Switched battery Supply

hippy

Technical Support
Staff member
#1
Idle wonderings rather than anything else, but how would one control a battery supply so it is on when a switch is open and off when closed, drawing uA when off and taking little when on ?<code><pre><font size=2 face='Courier'> .-----.
.--------| ? |----&gt; +4V5
__|__ + `--.--'
-.- |
3 x AA | O|
__|__ + ===|
-.- O|
| |
`-----------^-------&gt; 0V </font></pre></code> The thought was that power could be controlled by the N/C contacts in the 3.5mm socket of a PICAXE download cable.

Edited by - hippy on 20/08/2007 18:00:59
 
#2
Why not put a NPN transistor where you have the ?. Tie its base to 4.5 v with say a 10k.
Pushing the switch will pull its base to 0v and turn it off.
A darlington pair would be better, depends on what your current draw is.
 
#3
I'd go with jaka. It's called an &quot;emitter follower&quot;. An old fashioned form of voltage regulator. Essentially, the output will be at whatever the voltage on the base is at. Hence clamping the base to 0v will give 0v out. Replace the switch with a zener and you have a (not perfect) regulator. Leave it open and the output will be a diode drop or so below the input.
 

hippy

Technical Support
Staff member
#4
So, it's a simple as that - Thanks ! You can tell who round here 'does software' not hardware :)

A 10K pull-up would itself suck 500uA, not entirely excessive but not incredibly low either. Could it be made lower ? Would increasing the pull-up value start to have adverse effects on the transistor behaviour ?

This was my main thought when considering there probably would need to be a pull-up somewhere and to get down to 1uA ( not necessarily achievable ) it would need around 4M pull-up. Would 470K and ~10uA be achievable ?
 
#6
i would use a darlington, either as a single package or two discrete transistors. the current gain is effectively equal to the two individual transistors multiplied together...a current gain of 10000 should be achievable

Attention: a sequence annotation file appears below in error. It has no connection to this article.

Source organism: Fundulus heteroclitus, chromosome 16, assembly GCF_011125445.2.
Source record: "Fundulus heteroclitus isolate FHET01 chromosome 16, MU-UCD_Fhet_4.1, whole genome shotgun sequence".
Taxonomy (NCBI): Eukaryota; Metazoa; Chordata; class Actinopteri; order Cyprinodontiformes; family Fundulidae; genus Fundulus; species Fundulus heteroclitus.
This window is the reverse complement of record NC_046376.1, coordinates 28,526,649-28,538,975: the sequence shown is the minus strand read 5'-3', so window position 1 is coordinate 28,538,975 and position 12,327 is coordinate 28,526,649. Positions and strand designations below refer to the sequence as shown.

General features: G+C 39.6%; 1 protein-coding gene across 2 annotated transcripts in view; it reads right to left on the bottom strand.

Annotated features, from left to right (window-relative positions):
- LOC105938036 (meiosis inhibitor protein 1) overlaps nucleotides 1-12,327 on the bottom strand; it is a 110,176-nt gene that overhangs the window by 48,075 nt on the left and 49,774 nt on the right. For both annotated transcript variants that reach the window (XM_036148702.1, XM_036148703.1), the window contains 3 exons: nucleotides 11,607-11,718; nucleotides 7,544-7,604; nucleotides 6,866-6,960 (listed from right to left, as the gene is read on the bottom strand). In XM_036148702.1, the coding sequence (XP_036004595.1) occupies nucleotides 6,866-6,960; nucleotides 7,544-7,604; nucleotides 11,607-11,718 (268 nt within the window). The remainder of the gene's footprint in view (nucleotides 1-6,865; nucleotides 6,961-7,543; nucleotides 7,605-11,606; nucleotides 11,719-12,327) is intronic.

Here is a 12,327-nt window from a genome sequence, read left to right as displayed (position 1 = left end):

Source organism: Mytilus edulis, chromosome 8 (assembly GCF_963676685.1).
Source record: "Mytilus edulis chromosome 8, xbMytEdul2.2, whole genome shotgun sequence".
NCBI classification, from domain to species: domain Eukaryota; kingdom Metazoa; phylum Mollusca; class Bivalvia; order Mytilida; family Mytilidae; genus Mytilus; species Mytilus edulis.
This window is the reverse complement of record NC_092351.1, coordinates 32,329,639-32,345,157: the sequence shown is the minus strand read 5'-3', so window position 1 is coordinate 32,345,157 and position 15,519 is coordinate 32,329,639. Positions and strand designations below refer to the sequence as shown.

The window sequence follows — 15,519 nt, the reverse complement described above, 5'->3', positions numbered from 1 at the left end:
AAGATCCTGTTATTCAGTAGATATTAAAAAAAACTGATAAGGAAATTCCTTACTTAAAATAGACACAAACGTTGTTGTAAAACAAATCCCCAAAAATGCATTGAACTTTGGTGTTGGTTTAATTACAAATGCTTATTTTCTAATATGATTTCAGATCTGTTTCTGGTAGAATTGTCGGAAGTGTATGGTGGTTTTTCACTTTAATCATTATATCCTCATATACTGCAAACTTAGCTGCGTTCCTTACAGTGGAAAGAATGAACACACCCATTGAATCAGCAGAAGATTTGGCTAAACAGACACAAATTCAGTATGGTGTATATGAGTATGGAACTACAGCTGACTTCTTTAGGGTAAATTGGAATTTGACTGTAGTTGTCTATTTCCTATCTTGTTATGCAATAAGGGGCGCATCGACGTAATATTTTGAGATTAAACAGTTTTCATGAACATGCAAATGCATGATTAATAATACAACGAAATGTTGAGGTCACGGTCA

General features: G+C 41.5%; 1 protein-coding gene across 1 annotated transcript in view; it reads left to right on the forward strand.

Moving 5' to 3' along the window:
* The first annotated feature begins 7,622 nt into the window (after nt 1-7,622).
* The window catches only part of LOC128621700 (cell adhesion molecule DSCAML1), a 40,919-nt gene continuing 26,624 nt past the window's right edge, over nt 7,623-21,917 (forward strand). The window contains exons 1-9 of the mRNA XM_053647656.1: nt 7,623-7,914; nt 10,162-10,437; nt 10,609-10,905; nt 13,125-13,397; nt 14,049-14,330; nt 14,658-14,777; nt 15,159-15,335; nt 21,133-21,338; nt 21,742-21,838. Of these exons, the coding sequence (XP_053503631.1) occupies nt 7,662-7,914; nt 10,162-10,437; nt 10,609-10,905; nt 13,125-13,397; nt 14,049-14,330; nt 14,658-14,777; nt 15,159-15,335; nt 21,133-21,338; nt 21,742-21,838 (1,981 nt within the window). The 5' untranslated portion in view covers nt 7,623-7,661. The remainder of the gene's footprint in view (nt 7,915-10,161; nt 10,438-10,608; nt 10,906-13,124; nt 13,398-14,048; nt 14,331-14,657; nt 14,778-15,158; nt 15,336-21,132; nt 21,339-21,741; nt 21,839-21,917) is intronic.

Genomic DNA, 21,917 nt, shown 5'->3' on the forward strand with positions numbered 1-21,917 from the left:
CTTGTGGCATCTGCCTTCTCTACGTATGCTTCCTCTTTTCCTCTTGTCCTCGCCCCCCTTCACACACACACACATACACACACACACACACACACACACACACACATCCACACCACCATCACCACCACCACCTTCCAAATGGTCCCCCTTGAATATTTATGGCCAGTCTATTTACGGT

#7
Indeed, the higher the transistor gain (hfe) the higher value resistor that you can get away with. Darlingtons certainly have the highest gains but you pay the price of a diode drop in output voltage.
If the resistor value is too high then the output voltage will collapse. Max load current is roughly base current*hfe.

Edited by - beaniebots on 21/08/2007 08:07:14
 

hippy

Technical Support
Staff member
#8
Many more thanks. As it seems to be so simple, I'm sure I can find some transistors to try, and I'm betting on having a &quot;wow&quot; moment :)
 

evanh

Senior Member
#9
You really want to use a mosfet. Gives you infinite gain so you can use say a 1Mohm pullup resistor. This gives you zero OFF current and minimal ON current, and it also switches rail-to-rail.

The down side is it's also static sensitive to the extreme! There is no built-in static protection in a plain mosfet aside from it's natural capacitance. The Gate absolutely must have good protection at all times!

Making use of that higher inbuilt capacitance of high current mosfets I recommend buying an extra heavy one for your switch. On top of that I'd still add a 100nF ceramic capacitor directly across the Gate-Source pins. And adding say a 6 volt zenor also across the Gate-Source pins is normal, striped end to the Source.

And finally putting the pull-up resistor also across the Source-Gate pins completes the switch construction.

Using a P-channel, the connections are:
Source to the battery positive
Drain to load
Gate to pushbutton

You could also add a series resistor between the Gate and the pushbutton.



Edited by - evanh on 22/08/2007 03:27:33
 
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